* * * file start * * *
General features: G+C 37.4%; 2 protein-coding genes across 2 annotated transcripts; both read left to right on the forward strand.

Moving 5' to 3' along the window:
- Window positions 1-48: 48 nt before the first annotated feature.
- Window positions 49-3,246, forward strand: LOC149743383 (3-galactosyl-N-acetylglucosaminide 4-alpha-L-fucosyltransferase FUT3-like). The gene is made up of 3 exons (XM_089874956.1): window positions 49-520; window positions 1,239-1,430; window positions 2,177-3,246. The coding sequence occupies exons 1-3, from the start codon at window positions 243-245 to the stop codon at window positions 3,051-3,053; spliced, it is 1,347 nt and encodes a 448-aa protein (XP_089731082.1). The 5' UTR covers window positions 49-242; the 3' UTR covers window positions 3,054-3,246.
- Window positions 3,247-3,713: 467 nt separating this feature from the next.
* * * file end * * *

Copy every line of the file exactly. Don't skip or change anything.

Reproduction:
General features: G+C 37.4%; 2 protein-coding genes across 2 annotated transcripts; both read left to right on the forward strand.

Moving 5' to 3' along the window:
- Window positions 1-48: 48 nt before the first annotated feature.
- Window positions 49-3,246, forward strand: LOC149743383 (3-galactosyl-N-acetylglucosaminide 4-alpha-L-fucosyltransferase FUT3-like). The gene is made up of 3 exons (XM_089874956.1): window positions 49-520; window positions 1,239-1,430; window positions 2,177-3,246. The coding sequence occupies exons 1-3, from the start codon at window positions 243-245 to the stop codon at window positions 3,051-3,053; spliced, it is 1,347 nt and encodes a 448-aa protein (XP_089731082.1). The 5' UTR covers window positions 49-242; the 3' UTR covers window positions 3,054-3,246.
- Window positions 3,247-3,713: 467 nt separating this feature from the next.